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How Best to Water Soil

Updated on May 11, 2014
DowntroddenInDC profile image

Downtrodden has been an avid gardener since a young age, exploring and trying new growing methods. He is located in Houston, TX (zone 8B.)


After putting all the time and effort into getting your seeds or seedlings planted in your new garden, the next step is to protect that investment of time and resources by properly watering your soil. Different soil types have different watering needs. Different plants have different thirsts for water. Here are some tips that can help to make your soil moist and perfect for gardening:

  1. Loosen the soil around plants, so water and nutrients can be quickly absorbed.
  2. Use a 1 to 2 inch protective layer of mulch on the soil surface above the root area. Cultivating and mulching help to reduce evaporation and soil erosion. Make sure no roots are exposed to the air. (See below for common mulching materials.)
  3. Water your plants at the appropriate time of day. Early morning or night is the best time for water, as evaporation is likely to occur. Do not water plants when it is extremely windy outside. Wind will prevent the water from reaching or settling where you intend it to go. Also, do not water your plants during high heat, as you can burn them (from the evaporation of the water from the leaves, especially prevalent in warmer or hot climates.) It is often best to water in the morning before the temperature outside has risen above 80/27 degrees (F/C) to avoid burning plants.
  4. Install windbreaks and fences to slow winds down and to reduce evapo-transpiration. This will also help to keep precious top soil, compost and mulch in place.
  5. Consider a trickle irrigation system, using water collected in rain barrels that feed soaker hoses placed under your mulch and around your garden.
  6. Water the bases of plants and not the leaves. Try to get as much water to the roots of the plant and not on the leaves. Watering foliage is the least productive way of getting the plant the moisture it needs. Get the water to the roots!


Types of Soil and their Water Retention

Knowing the type of soil you are planting in will help you best to understand how to properly water and grow in your garden. Three common types of soil and their various abilities to absorb water are listed below:

  1. Clay soil - To make this type of soil more loamy, add organic materials, such as compost, peat moss or thoroughly rotted leaves, in the spring before growing. Also add these components again in the fall after harvesting your vegetables and fruits. Adding these organic materials allows clay soil to hold more nutrients, which will promote healthier plant growth. Till or spade clay soil, to help loosen and allow nutrients and water to come in. Clay soil absorbs water very slowly, water only as fast as the soil can absorb water!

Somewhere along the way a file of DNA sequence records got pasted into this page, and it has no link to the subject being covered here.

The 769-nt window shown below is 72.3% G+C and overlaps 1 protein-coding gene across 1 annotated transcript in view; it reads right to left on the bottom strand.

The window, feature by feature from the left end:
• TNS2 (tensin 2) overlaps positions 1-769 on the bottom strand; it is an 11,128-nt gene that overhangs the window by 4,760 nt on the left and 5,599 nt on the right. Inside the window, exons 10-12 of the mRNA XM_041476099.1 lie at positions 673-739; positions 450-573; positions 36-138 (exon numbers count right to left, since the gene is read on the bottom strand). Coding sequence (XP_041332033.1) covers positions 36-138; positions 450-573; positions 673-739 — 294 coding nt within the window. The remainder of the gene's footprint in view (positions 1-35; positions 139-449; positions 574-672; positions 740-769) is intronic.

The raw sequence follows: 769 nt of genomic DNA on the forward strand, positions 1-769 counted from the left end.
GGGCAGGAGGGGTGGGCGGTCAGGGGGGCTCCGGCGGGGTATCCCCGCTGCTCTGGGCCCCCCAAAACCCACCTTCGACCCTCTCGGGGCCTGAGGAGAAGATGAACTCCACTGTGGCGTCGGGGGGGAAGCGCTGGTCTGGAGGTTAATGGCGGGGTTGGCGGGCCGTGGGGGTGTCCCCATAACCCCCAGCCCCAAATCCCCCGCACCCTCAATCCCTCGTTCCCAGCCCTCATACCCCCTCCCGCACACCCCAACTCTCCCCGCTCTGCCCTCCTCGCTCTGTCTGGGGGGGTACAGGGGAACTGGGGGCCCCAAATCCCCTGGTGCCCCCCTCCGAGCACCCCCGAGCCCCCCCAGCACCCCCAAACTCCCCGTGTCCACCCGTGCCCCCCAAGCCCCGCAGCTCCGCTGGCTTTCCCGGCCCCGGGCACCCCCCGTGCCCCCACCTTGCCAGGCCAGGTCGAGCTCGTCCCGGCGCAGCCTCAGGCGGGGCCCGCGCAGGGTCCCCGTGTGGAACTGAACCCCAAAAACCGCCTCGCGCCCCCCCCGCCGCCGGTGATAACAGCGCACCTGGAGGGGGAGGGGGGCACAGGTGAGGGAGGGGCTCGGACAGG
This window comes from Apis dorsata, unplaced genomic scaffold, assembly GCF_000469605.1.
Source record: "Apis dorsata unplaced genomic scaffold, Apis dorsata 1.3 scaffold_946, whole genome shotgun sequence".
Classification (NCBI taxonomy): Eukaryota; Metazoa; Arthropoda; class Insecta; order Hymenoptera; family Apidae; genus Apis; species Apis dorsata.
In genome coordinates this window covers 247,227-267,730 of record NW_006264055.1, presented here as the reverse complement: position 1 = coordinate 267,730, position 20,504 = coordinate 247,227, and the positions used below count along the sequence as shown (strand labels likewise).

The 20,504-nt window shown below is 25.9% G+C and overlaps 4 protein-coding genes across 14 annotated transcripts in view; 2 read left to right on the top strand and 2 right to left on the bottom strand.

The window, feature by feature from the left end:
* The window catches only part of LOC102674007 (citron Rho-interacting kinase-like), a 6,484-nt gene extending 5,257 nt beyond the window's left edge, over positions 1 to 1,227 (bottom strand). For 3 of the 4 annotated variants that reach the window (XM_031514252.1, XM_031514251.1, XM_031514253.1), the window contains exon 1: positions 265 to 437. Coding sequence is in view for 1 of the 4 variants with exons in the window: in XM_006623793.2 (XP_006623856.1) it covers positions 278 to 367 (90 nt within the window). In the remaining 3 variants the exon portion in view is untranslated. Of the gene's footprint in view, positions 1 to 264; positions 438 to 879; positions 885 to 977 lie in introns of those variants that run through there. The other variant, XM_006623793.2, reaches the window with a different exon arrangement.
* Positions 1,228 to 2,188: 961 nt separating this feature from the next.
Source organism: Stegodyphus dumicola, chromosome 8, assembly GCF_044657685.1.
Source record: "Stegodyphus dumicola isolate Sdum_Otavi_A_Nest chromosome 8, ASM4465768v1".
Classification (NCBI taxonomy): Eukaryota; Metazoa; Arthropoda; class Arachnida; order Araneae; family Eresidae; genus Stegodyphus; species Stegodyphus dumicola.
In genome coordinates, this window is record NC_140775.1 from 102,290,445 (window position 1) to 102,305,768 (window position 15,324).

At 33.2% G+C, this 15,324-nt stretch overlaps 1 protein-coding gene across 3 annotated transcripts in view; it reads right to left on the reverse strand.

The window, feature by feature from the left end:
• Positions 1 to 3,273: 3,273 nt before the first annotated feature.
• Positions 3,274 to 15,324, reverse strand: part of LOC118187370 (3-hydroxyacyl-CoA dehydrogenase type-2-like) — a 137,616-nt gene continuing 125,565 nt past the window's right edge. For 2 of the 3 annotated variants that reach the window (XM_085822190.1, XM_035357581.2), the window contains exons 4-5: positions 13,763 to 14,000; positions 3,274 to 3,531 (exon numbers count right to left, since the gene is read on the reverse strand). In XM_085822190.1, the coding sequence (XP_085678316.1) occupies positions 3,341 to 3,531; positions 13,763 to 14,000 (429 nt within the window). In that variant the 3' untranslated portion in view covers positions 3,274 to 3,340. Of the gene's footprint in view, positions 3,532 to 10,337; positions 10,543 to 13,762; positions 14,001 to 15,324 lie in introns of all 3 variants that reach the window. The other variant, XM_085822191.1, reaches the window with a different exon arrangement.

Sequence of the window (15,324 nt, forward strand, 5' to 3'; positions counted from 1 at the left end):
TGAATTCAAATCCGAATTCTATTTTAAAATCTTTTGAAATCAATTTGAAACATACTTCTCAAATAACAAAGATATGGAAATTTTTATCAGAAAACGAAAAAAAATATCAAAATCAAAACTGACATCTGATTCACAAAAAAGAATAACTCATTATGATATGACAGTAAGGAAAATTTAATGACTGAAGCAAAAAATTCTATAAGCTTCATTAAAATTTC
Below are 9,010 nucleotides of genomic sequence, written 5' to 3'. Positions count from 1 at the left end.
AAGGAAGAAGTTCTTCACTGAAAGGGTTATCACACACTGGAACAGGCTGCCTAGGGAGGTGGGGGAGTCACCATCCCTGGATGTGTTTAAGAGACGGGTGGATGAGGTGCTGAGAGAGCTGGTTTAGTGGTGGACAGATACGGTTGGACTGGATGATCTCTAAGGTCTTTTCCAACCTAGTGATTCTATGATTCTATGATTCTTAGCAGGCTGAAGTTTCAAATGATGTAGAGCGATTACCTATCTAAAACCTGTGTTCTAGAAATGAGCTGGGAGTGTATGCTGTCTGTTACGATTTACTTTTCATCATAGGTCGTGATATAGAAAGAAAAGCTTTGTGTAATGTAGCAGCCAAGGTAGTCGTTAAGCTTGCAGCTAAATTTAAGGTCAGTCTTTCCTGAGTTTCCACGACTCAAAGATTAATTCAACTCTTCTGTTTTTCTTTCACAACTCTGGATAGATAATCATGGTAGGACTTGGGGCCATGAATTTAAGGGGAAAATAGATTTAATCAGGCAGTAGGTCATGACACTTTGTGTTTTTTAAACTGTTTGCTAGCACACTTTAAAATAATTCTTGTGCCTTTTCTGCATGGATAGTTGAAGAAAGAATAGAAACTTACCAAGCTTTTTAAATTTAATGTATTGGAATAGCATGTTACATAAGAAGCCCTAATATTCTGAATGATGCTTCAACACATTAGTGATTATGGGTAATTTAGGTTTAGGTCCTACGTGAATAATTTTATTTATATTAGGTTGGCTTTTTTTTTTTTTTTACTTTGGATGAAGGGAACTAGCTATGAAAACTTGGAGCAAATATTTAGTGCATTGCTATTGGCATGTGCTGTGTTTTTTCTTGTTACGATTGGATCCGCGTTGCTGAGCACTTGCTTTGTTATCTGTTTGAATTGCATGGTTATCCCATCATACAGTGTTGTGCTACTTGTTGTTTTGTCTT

2. Sandy soil - As with clay soil, adding organic materials in the spring and fall will help to supplement the sandy soil and promote better plant growth and water absorption. Sandy soil left on its own (with no added organic material) will allow water to run through too quickly for plant roots to absorb it. Plants will fail to grow and thrive.
  3. Loam soil - This is generally the best kind of soil for gardening. Loam soil is a combination of sand, silt and clay. Loamy soil is fertile, deep, easily crumbles and is made up of healthy organic matter. Loam will help to promote the growth of quality fruits and vegetables, as well as flowers and other plants. Loam soil absorbs water readily and stores it for future use by the plants. Water as frequently as the soil needs to maintain its moisture and to promote plant growth.


Common Mulching Materials

Mulch doesn't need to be store bought. There are many household items that can be used as mulch, or you can make your own mulch by either composting or chipping wood. Common organic mulching materials are:

  • Bark chips
  • Chopped cornstalks
  • Newspaper
  • Peanut shells
  • Compost
  • Peat moss
  • Grass clippings
  • Pine needles
  • Ground corncobs
  • Sawdust
  • Hay
  • Straw
  • Leaves (preferably starting to rot or decompose)
  • Manure
  • Wood shavings


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    • GusTheRedneck profile image

      Gustave Kilthau 5 years ago from USA

      Hi DowntroddenInDC - Happy to see you still here in Houston! Good advice here for hard-working garden buffs (one of whom I am not). Thanks for a most useful article.

      I favor "God's" watering can which finally has arrived after the long drought. It worked well on our orange and lemon trees, for they came forth with a first crop after the drough-breakers of late autumn, and, as the rain continued, there is a second crop working that began in the usual springtime blossoming.

      Gus :-)))

    • Sherry Hewins profile image

      Sherry Hewins 5 years ago from Sierra Foothills, CA

      Perfect timing on this useful hub, I've just been out planting my colorful annuals. Thanks for some great advice on watering.